Once you have secured some valuable intros you need to work on a killer pitch. Remember that investors don’t have a lot of time. They don’t want to spend 30 minutes reading a lengthy pitch so keep things short and pithy.

Include all of the most important and exciting information about your startup in a format that is easy to copy and pasted or forwarded. Focus on the problem you're trying to solve, instead of launching in with anything too technical.

Remember that investors want to see the potential for returns. Make sure you show how your business will grow over time and create a steady revenue stream.

Ask for the right amount

Ask for the right amount

This is an important step that many entrepreneurs overlook. While searching for investment, you need to be sure that you are looking for a reasonable amount. You don’t want to put investors off by asking for the largest conceivable amount or lose out on cash because you’ve undervalued your needs.

If a prospective investor delves deeper into why you’re asking for a certain amount, you need to be ready to supply them with answers. If you need to, consider consulting a financial advisor to decide on the appropriate amount. Make sure your figures and your research stack up.

Have your financials at the ready

Have your financials at the ready

Although depending on what stage you're at, it can be difficult to come up with concrete figures, being able to provide coherent and comprehensive numbers on your business' current state and the projected revenue in the short term (between one to five years) is a huge plus.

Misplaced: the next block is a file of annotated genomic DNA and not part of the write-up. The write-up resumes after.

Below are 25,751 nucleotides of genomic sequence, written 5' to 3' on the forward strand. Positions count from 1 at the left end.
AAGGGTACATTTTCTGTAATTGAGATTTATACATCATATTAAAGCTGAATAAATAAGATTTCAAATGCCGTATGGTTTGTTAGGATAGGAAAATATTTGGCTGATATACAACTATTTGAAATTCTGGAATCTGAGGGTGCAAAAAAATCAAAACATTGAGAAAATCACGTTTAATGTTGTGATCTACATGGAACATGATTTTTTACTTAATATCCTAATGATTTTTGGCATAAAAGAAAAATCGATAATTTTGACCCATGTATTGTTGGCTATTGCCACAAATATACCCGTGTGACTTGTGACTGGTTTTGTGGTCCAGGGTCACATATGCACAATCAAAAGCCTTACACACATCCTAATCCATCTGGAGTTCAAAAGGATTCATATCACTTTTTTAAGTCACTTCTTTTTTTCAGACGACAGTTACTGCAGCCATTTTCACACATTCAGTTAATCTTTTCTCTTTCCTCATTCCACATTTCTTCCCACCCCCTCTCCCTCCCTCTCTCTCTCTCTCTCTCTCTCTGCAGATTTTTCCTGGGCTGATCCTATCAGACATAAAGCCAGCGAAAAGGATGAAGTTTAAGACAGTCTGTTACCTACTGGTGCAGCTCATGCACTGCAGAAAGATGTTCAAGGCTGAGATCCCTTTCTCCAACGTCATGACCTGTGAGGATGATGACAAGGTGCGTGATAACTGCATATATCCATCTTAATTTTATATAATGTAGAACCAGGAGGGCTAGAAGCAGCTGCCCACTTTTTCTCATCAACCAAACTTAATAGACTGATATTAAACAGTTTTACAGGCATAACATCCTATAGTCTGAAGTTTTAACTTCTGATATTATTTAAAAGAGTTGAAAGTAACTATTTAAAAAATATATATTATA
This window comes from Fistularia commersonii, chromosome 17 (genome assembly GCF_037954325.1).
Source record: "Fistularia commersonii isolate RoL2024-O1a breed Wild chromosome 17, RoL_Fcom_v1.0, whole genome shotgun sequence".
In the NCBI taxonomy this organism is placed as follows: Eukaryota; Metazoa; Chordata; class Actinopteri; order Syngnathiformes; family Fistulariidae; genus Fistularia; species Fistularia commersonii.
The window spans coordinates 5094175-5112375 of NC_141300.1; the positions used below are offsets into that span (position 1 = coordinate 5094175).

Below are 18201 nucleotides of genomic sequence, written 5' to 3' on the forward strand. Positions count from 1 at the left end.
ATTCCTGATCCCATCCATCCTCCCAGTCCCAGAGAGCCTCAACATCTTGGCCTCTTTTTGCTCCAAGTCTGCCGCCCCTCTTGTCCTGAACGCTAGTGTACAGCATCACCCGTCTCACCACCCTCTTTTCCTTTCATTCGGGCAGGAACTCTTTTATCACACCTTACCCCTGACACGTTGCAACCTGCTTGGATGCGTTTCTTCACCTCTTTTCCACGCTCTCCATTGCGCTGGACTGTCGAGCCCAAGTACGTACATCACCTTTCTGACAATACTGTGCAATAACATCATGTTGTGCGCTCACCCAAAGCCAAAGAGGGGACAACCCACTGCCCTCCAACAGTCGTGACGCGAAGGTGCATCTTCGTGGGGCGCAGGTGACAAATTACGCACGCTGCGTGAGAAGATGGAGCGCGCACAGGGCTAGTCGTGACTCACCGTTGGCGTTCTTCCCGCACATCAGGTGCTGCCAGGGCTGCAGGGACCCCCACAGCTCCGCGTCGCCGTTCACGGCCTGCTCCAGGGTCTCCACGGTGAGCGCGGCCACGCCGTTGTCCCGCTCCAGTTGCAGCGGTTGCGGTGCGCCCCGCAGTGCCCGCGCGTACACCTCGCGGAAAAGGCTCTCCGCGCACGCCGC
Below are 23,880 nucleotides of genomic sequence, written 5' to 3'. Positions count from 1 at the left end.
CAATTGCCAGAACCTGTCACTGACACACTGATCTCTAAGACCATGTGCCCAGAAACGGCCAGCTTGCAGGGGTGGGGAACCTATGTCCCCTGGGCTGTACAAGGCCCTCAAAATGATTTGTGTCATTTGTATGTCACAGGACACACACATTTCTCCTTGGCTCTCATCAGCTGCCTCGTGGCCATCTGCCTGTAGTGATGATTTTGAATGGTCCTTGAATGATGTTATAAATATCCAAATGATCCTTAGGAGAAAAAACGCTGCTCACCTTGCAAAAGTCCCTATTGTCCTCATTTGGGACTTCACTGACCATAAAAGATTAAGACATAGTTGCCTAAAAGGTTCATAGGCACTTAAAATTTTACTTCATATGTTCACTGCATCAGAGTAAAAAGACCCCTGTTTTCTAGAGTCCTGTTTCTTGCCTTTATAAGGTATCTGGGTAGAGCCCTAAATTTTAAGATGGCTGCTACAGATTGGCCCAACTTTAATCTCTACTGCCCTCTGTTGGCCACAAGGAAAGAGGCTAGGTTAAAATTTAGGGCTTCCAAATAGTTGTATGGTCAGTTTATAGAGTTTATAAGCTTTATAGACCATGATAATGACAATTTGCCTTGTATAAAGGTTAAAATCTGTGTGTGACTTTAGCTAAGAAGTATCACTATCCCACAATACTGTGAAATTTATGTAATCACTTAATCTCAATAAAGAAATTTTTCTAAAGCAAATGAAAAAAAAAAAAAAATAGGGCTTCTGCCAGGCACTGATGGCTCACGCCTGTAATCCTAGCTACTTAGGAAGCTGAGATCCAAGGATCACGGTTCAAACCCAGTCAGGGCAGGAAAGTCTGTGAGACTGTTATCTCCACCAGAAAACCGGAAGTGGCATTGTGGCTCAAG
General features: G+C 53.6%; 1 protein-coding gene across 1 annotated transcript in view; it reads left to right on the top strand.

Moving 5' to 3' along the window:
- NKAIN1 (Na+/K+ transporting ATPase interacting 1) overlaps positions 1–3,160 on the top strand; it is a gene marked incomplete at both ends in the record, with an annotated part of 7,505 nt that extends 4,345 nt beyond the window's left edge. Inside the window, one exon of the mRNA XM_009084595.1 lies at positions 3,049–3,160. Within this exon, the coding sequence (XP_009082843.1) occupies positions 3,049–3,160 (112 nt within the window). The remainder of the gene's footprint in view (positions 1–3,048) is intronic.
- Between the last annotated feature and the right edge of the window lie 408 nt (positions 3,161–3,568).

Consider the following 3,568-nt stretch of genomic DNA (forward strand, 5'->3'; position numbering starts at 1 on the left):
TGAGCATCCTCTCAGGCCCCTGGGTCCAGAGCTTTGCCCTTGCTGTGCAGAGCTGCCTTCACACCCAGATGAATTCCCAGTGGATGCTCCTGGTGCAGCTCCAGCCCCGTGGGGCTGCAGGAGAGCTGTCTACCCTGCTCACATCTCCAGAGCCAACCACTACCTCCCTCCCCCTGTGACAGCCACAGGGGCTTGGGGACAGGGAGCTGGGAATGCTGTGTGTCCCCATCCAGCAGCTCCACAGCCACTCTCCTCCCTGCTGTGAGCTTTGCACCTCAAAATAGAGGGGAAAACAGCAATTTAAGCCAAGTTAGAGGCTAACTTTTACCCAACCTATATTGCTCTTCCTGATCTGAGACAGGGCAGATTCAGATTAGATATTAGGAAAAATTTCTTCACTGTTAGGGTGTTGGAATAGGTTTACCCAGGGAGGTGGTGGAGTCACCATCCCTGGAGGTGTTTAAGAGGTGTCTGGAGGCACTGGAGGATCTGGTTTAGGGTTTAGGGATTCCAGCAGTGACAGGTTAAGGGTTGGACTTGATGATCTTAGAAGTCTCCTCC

Show how you will use the investor's money and the returns investors should expect to see on their contribution and within what time frame.

Persevere

Persevere

During your quest for investment, you’re going to hear the word ‘’no’’ a lot. In fact, there will be days when you are convinced that no one is interested in your brand and the ideas that you are bringing to the table.

However, it’s important that you don’t lose heart (especially on the hard days). Remember while 9 out of 10 investors might say no, you just need one champion to take your business to the next level. Always accept rejection gracefully because you never know when your paths may cross again.

Harden your heart to rejection

Harden your heart to rejection

Even if you’re almost certain your pitch is the type of thing a particular investor would be interested in, there are hundreds of reasons why someone may say no. Expect to hear this word a lot during your fundraising efforts.

The most you can hope for is that in this case the investor might provide constructive feedback on why they don't want to contribute. Some of this you can use, some you simply need to ignore while you keep trying.

All successful businesses were put down at some point when they were starting out, it doesn’t mean you won't succeed.

Reflect on what you’ve learned

Reflect on what you’ve learned

You can learn something from every investor meeting (even the ones that don’t go to plan). Take advice from the people that you meet. If they find a hole in your business plan then make sure that you work on it before your next catch-up. If you can’t answer all of their questions straightaway, go home, do your homework and return more prepared.

During your investment round, you will meet people that you admire and people that you would rather forget, the important thing is that you learn something from every interaction.

Copyright © 2019 IDG Communications, Inc.